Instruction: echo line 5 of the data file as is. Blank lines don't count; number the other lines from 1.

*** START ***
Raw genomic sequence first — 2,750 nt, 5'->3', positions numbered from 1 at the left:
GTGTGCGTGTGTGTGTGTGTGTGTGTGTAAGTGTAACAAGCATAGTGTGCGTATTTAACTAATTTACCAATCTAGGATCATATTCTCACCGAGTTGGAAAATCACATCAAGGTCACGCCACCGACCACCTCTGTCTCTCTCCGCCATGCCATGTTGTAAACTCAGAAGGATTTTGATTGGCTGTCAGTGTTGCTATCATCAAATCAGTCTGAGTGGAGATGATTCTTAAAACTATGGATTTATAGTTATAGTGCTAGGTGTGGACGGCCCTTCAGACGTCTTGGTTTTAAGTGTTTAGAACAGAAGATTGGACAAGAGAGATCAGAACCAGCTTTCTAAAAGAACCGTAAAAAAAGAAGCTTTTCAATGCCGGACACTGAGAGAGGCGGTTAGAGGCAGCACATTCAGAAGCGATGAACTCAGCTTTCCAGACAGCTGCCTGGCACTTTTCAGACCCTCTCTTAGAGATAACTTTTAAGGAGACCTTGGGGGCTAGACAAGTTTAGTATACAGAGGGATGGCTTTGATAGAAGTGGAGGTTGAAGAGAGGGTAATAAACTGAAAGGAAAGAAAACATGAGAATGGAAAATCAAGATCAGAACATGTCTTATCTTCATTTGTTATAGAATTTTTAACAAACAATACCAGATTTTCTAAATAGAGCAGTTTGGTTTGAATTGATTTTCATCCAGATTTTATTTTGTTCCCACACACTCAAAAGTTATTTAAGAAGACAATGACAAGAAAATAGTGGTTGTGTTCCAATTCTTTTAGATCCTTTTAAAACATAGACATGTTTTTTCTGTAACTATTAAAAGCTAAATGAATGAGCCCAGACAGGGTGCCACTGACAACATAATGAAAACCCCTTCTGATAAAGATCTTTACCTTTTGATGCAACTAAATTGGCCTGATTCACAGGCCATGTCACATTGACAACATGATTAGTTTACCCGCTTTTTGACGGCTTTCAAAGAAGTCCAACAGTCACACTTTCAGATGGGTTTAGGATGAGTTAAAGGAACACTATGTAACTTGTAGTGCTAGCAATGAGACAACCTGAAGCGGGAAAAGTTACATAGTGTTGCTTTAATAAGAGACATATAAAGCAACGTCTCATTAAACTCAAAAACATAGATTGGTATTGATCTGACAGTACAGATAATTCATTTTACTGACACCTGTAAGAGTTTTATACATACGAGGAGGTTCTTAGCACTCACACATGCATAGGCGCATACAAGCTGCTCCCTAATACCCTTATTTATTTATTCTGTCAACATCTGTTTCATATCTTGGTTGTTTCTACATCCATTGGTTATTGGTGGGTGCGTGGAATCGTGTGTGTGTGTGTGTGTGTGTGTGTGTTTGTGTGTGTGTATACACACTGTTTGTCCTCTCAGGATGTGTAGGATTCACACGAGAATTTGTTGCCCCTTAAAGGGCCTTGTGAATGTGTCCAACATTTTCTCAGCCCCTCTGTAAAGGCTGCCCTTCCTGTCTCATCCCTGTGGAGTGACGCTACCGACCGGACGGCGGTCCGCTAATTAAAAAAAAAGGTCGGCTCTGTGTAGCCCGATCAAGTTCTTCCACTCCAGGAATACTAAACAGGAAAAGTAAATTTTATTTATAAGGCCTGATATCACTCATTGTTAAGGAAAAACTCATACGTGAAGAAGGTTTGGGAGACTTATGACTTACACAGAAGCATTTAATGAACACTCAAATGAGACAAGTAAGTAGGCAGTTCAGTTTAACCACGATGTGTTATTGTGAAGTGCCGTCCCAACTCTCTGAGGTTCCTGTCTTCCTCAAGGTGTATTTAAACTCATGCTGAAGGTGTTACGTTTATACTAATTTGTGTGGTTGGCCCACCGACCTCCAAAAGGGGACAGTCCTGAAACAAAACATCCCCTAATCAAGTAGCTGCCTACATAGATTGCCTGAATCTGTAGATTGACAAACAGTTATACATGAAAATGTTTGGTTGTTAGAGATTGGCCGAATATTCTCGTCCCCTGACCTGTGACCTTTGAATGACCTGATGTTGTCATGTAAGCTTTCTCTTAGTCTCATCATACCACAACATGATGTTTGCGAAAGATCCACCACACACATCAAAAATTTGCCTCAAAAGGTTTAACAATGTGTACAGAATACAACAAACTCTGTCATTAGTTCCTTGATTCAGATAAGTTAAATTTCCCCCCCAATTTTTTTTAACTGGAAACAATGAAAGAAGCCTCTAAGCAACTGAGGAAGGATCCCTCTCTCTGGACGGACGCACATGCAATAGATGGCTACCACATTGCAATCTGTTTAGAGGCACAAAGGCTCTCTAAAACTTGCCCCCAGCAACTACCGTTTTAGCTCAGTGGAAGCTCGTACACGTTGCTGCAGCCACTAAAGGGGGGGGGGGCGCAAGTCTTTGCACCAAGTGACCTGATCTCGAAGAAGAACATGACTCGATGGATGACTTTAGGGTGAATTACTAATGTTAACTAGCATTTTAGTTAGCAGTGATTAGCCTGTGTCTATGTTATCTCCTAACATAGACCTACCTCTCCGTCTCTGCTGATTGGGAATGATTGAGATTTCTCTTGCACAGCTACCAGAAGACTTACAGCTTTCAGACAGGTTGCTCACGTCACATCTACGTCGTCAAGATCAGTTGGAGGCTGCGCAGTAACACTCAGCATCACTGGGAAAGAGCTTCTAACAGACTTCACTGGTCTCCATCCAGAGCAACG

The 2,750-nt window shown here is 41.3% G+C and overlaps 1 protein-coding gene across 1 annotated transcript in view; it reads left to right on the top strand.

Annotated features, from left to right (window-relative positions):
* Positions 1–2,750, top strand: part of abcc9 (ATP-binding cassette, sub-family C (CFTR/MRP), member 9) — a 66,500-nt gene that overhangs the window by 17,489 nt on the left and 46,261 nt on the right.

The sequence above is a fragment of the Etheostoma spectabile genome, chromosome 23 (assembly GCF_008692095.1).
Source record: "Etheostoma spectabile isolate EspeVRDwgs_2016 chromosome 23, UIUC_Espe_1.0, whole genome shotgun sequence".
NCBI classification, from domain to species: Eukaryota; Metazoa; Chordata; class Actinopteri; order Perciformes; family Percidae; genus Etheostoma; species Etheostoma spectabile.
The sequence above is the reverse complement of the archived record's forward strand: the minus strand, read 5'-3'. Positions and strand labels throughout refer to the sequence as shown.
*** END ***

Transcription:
* Positions 1–2,750, top strand: part of abcc9 (ATP-binding cassette, sub-family C (CFTR/MRP), member 9) — a 66,500-nt gene that overhangs the window by 17,489 nt on the left and 46,261 nt on the right.